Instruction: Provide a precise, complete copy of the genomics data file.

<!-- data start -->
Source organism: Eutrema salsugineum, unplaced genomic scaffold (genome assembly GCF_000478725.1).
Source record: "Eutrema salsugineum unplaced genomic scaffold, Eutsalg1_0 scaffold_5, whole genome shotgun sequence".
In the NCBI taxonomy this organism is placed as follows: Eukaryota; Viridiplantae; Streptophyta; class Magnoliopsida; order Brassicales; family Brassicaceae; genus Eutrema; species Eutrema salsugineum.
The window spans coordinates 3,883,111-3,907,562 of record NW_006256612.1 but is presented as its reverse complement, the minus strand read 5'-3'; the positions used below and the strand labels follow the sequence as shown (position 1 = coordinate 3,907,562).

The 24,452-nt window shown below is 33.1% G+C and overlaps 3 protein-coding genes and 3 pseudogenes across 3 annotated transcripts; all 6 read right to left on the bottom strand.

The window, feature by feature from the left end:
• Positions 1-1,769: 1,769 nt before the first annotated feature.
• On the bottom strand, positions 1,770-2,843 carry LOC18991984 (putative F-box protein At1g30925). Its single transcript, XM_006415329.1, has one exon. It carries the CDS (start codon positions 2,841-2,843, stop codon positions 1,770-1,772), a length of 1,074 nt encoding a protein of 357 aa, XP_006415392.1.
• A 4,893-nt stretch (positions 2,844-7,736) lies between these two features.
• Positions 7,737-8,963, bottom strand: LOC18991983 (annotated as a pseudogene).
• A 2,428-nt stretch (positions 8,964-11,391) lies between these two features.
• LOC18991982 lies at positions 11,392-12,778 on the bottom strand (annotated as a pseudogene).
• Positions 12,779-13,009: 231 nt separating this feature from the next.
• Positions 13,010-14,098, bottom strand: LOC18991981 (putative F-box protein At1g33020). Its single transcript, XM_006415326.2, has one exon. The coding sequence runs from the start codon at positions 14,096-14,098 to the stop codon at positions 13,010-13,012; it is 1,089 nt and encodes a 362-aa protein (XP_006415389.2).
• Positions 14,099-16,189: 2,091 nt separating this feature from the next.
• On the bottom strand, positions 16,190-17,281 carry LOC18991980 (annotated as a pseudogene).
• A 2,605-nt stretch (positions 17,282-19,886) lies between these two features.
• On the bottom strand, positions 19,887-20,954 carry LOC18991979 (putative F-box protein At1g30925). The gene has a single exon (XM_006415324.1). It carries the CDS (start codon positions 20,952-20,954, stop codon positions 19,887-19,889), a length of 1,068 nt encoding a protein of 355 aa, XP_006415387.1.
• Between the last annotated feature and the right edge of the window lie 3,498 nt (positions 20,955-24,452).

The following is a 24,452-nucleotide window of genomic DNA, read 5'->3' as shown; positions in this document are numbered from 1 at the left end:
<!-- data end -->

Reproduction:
Source organism: Eutrema salsugineum, unplaced genomic scaffold (genome assembly GCF_000478725.1).
Source record: "Eutrema salsugineum unplaced genomic scaffold, Eutsalg1_0 scaffold_5, whole genome shotgun sequence".
In the NCBI taxonomy this organism is placed as follows: Eukaryota; Viridiplantae; Streptophyta; class Magnoliopsida; order Brassicales; family Brassicaceae; genus Eutrema; species Eutrema salsugineum.
The window spans coordinates 3,883,111-3,907,562 of record NW_006256612.1 but is presented as its reverse complement, the minus strand read 5'-3'; the positions used below and the strand labels follow the sequence as shown (position 1 = coordinate 3,907,562).

The 24,452-nt window shown below is 33.1% G+C and overlaps 3 protein-coding genes and 3 pseudogenes across 3 annotated transcripts; all 6 read right to left on the bottom strand.

The window, feature by feature from the left end:
• Positions 1-1,769: 1,769 nt before the first annotated feature.
• On the bottom strand, positions 1,770-2,843 carry LOC18991984 (putative F-box protein At1g30925). Its single transcript, XM_006415329.1, has one exon. It carries the CDS (start codon positions 2,841-2,843, stop codon positions 1,770-1,772), a length of 1,074 nt encoding a protein of 357 aa, XP_006415392.1.
• A 4,893-nt stretch (positions 2,844-7,736) lies between these two features.
• Positions 7,737-8,963, bottom strand: LOC18991983 (annotated as a pseudogene).
• A 2,428-nt stretch (positions 8,964-11,391) lies between these two features.
• LOC18991982 lies at positions 11,392-12,778 on the bottom strand (annotated as a pseudogene).
• Positions 12,779-13,009: 231 nt separating this feature from the next.
• Positions 13,010-14,098, bottom strand: LOC18991981 (putative F-box protein At1g33020). Its single transcript, XM_006415326.2, has one exon. The coding sequence runs from the start codon at positions 14,096-14,098 to the stop codon at positions 13,010-13,012; it is 1,089 nt and encodes a 362-aa protein (XP_006415389.2).
• Positions 14,099-16,189: 2,091 nt separating this feature from the next.
• On the bottom strand, positions 16,190-17,281 carry LOC18991980 (annotated as a pseudogene).
• A 2,605-nt stretch (positions 17,282-19,886) lies between these two features.
• On the bottom strand, positions 19,887-20,954 carry LOC18991979 (putative F-box protein At1g30925). The gene has a single exon (XM_006415324.1). It carries the CDS (start codon positions 20,952-20,954, stop codon positions 19,887-19,889), a length of 1,068 nt encoding a protein of 355 aa, XP_006415387.1.
• Between the last annotated feature and the right edge of the window lie 3,498 nt (positions 20,955-24,452).

The following is a 24,452-nucleotide window of genomic DNA, read 5'->3' as shown; positions in this document are numbered from 1 at the left end: